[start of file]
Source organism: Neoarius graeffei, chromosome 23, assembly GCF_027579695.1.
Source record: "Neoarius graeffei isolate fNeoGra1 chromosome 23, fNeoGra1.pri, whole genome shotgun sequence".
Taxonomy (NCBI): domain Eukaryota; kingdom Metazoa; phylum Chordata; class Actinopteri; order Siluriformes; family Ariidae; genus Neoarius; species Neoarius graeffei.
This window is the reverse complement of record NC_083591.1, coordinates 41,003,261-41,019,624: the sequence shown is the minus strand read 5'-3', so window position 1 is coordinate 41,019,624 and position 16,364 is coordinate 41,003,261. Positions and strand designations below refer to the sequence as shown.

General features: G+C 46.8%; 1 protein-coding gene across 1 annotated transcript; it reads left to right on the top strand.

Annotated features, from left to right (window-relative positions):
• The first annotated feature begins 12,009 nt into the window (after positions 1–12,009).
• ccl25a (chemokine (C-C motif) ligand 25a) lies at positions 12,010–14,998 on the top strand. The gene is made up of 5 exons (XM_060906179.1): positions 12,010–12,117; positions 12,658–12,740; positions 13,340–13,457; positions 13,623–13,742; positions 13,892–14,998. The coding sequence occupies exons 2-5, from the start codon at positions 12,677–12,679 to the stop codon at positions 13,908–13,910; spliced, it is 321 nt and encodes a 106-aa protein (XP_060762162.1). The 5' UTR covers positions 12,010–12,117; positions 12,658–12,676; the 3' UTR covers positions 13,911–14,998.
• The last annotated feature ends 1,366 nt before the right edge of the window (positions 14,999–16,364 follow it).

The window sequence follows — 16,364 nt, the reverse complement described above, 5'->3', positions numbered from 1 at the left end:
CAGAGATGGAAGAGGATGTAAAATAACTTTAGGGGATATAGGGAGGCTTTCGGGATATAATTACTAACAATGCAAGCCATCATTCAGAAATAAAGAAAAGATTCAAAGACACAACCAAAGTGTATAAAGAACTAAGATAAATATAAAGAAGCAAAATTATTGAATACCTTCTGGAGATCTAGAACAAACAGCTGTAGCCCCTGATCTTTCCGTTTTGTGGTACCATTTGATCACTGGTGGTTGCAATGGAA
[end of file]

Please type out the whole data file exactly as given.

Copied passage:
Source organism: Neoarius graeffei, chromosome 23, assembly GCF_027579695.1.
Source record: "Neoarius graeffei isolate fNeoGra1 chromosome 23, fNeoGra1.pri, whole genome shotgun sequence".
Taxonomy (NCBI): domain Eukaryota; kingdom Metazoa; phylum Chordata; class Actinopteri; order Siluriformes; family Ariidae; genus Neoarius; species Neoarius graeffei.
This window is the reverse complement of record NC_083591.1, coordinates 41,003,261-41,019,624: the sequence shown is the minus strand read 5'-3', so window position 1 is coordinate 41,019,624 and position 16,364 is coordinate 41,003,261. Positions and strand designations below refer to the sequence as shown.

General features: G+C 46.8%; 1 protein-coding gene across 1 annotated transcript; it reads left to right on the top strand.

Annotated features, from left to right (window-relative positions):
• The first annotated feature begins 12,009 nt into the window (after positions 1–12,009).
• ccl25a (chemokine (C-C motif) ligand 25a) lies at positions 12,010–14,998 on the top strand. The gene is made up of 5 exons (XM_060906179.1): positions 12,010–12,117; positions 12,658–12,740; positions 13,340–13,457; positions 13,623–13,742; positions 13,892–14,998. The coding sequence occupies exons 2-5, from the start codon at positions 12,677–12,679 to the stop codon at positions 13,908–13,910; spliced, it is 321 nt and encodes a 106-aa protein (XP_060762162.1). The 5' UTR covers positions 12,010–12,117; positions 12,658–12,676; the 3' UTR covers positions 13,911–14,998.
• The last annotated feature ends 1,366 nt before the right edge of the window (positions 14,999–16,364 follow it).

The window sequence follows — 16,364 nt, the reverse complement described above, 5'->3', positions numbered from 1 at the left end:
CAGAGATGGAAGAGGATGTAAAATAACTTTAGGGGATATAGGGAGGCTTTCGGGATATAATTACTAACAATGCAAGCCATCATTCAGAAATAAAGAAAAGATTCAAAGACACAACCAAAGTGTATAAAGAACTAAGATAAATATAAAGAAGCAAAATTATTGAATACCTTCTGGAGATCTAGAACAAACAGCTGTAGCCCCTGATCTTTCCGTTTTGTGGTACCATTTGATCACTGGTGGTTGCAATGGAA